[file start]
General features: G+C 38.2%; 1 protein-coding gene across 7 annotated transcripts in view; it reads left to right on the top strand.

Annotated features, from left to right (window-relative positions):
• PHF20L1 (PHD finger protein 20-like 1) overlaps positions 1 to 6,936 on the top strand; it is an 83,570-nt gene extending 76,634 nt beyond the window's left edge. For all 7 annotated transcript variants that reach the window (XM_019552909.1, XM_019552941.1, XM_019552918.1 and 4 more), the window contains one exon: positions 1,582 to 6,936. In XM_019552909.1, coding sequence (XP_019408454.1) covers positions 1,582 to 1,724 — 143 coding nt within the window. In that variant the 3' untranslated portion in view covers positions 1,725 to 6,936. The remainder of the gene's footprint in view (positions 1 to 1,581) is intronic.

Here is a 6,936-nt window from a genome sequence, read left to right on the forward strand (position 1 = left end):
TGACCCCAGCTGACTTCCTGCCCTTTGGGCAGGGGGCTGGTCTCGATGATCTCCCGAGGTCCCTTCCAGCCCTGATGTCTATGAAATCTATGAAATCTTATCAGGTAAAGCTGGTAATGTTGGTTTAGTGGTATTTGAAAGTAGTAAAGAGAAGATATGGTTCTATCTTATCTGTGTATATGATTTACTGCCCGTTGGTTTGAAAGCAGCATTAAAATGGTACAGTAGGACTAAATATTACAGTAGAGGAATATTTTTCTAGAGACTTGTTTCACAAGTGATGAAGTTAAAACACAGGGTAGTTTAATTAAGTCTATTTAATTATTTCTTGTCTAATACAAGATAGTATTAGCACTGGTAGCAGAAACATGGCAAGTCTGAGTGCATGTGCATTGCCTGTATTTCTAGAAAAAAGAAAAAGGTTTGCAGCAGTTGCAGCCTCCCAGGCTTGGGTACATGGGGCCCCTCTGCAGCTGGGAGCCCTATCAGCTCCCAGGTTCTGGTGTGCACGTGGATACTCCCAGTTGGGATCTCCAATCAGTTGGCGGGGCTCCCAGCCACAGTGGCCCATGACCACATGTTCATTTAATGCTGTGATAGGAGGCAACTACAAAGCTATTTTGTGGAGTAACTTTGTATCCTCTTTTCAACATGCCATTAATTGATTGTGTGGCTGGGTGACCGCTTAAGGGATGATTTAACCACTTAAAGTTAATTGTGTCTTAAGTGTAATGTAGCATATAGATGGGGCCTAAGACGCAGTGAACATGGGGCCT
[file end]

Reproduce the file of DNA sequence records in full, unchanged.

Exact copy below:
General features: G+C 38.2%; 1 protein-coding gene across 7 annotated transcripts in view; it reads left to right on the top strand.

Annotated features, from left to right (window-relative positions):
• PHF20L1 (PHD finger protein 20-like 1) overlaps positions 1 to 6,936 on the top strand; it is an 83,570-nt gene extending 76,634 nt beyond the window's left edge. For all 7 annotated transcript variants that reach the window (XM_019552909.1, XM_019552941.1, XM_019552918.1 and 4 more), the window contains one exon: positions 1,582 to 6,936. In XM_019552909.1, coding sequence (XP_019408454.1) covers positions 1,582 to 1,724 — 143 coding nt within the window. In that variant the 3' untranslated portion in view covers positions 1,725 to 6,936. The remainder of the gene's footprint in view (positions 1 to 1,581) is intronic.

Here is a 6,936-nt window from a genome sequence, read left to right on the forward strand (position 1 = left end):
TGACCCCAGCTGACTTCCTGCCCTTTGGGCAGGGGGCTGGTCTCGATGATCTCCCGAGGTCCCTTCCAGCCCTGATGTCTATGAAATCTATGAAATCTTATCAGGTAAAGCTGGTAATGTTGGTTTAGTGGTATTTGAAAGTAGTAAAGAGAAGATATGGTTCTATCTTATCTGTGTATATGATTTACTGCCCGTTGGTTTGAAAGCAGCATTAAAATGGTACAGTAGGACTAAATATTACAGTAGAGGAATATTTTTCTAGAGACTTGTTTCACAAGTGATGAAGTTAAAACACAGGGTAGTTTAATTAAGTCTATTTAATTATTTCTTGTCTAATACAAGATAGTATTAGCACTGGTAGCAGAAACATGGCAAGTCTGAGTGCATGTGCATTGCCTGTATTTCTAGAAAAAAGAAAAAGGTTTGCAGCAGTTGCAGCCTCCCAGGCTTGGGTACATGGGGCCCCTCTGCAGCTGGGAGCCCTATCAGCTCCCAGGTTCTGGTGTGCACGTGGATACTCCCAGTTGGGATCTCCAATCAGTTGGCGGGGCTCCCAGCCACAGTGGCCCATGACCACATGTTCATTTAATGCTGTGATAGGAGGCAACTACAAAGCTATTTTGTGGAGTAACTTTGTATCCTCTTTTCAACATGCCATTAATTGATTGTGTGGCTGGGTGACCGCTTAAGGGATGATTTAACCACTTAAAGTTAATTGTGTCTTAAGTGTAATGTAGCATATAGATGGGGCCTAAGACGCAGTGAACATGGGGCCT